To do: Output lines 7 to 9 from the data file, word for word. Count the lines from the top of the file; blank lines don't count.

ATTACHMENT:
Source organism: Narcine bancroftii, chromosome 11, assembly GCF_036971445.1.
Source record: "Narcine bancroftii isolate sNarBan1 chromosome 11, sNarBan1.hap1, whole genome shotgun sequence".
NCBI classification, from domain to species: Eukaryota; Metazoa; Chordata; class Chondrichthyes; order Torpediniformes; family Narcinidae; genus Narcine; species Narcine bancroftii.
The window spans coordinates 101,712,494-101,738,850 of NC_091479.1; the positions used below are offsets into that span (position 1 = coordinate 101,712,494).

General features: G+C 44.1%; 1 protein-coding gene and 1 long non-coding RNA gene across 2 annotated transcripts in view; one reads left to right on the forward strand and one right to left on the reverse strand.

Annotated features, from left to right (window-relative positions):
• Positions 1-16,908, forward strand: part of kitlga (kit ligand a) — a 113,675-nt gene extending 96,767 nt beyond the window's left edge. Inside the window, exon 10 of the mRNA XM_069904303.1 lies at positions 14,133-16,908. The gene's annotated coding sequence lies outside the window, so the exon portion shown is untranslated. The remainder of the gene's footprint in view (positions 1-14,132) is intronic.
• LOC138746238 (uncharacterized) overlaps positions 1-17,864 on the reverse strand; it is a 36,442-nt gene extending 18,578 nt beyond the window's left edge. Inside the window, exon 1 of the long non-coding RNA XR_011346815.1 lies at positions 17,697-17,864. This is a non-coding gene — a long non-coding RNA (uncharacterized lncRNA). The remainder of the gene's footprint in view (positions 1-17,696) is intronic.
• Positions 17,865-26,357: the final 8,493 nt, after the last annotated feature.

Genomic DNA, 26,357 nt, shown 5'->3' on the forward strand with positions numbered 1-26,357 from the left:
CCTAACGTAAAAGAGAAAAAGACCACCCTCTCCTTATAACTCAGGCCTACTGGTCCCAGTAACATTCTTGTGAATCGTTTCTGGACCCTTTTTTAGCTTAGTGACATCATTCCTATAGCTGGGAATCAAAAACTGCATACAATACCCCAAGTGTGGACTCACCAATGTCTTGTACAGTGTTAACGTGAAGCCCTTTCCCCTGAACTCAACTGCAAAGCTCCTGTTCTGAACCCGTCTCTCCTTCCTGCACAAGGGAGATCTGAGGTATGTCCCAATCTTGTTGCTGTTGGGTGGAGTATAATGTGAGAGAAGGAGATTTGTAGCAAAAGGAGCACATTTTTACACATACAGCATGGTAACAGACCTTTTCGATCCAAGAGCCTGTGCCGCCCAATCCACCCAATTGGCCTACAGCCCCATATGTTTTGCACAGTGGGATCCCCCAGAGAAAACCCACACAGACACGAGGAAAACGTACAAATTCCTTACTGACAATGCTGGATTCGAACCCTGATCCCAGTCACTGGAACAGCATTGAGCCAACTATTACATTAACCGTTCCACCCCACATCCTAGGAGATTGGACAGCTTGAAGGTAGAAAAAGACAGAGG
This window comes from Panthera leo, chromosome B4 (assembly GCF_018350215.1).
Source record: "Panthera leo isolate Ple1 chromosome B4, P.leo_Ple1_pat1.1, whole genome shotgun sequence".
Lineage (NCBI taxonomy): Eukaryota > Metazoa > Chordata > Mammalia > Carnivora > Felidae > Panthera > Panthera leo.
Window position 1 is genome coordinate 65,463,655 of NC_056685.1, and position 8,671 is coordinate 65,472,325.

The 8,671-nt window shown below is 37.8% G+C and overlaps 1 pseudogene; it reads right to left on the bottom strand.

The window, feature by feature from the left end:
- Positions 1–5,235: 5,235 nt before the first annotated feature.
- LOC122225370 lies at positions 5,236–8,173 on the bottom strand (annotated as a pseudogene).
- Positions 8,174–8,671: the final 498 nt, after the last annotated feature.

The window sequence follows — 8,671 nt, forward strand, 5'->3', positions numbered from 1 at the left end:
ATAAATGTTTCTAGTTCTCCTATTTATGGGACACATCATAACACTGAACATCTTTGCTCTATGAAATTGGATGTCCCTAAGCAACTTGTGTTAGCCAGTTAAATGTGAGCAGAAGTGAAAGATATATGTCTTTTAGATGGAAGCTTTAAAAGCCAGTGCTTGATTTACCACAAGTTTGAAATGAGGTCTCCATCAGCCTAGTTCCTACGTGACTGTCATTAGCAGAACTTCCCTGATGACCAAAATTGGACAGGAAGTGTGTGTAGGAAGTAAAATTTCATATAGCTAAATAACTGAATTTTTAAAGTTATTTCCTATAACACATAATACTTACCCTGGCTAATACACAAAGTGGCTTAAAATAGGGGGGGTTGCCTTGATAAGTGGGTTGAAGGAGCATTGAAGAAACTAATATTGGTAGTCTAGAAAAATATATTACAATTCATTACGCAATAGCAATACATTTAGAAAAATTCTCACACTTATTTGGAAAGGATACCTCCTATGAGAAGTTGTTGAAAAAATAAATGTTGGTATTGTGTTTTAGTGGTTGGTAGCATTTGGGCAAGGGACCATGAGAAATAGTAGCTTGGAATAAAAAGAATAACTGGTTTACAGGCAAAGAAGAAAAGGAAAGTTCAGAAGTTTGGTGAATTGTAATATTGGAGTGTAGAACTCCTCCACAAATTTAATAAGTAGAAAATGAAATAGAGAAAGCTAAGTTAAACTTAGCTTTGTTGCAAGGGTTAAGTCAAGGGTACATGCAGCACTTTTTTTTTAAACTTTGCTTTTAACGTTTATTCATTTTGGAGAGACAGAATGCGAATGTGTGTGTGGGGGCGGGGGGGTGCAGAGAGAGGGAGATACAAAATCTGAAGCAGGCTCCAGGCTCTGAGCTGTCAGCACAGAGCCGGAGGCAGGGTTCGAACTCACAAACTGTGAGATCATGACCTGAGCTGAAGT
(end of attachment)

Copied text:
• Positions 1-16,908, forward strand: part of kitlga (kit ligand a) — a 113,675-nt gene extending 96,767 nt beyond the window's left edge. Inside the window, exon 10 of the mRNA XM_069904303.1 lies at positions 14,133-16,908. The gene's annotated coding sequence lies outside the window, so the exon portion shown is untranslated. The remainder of the gene's footprint in view (positions 1-14,132) is intronic.
• LOC138746238 (uncharacterized) overlaps positions 1-17,864 on the reverse strand; it is a 36,442-nt gene extending 18,578 nt beyond the window's left edge. Inside the window, exon 1 of the long non-coding RNA XR_011346815.1 lies at positions 17,697-17,864. This is a non-coding gene — a long non-coding RNA (uncharacterized lncRNA). The remainder of the gene's footprint in view (positions 1-17,696) is intronic.
• Positions 17,865-26,357: the final 8,493 nt, after the last annotated feature.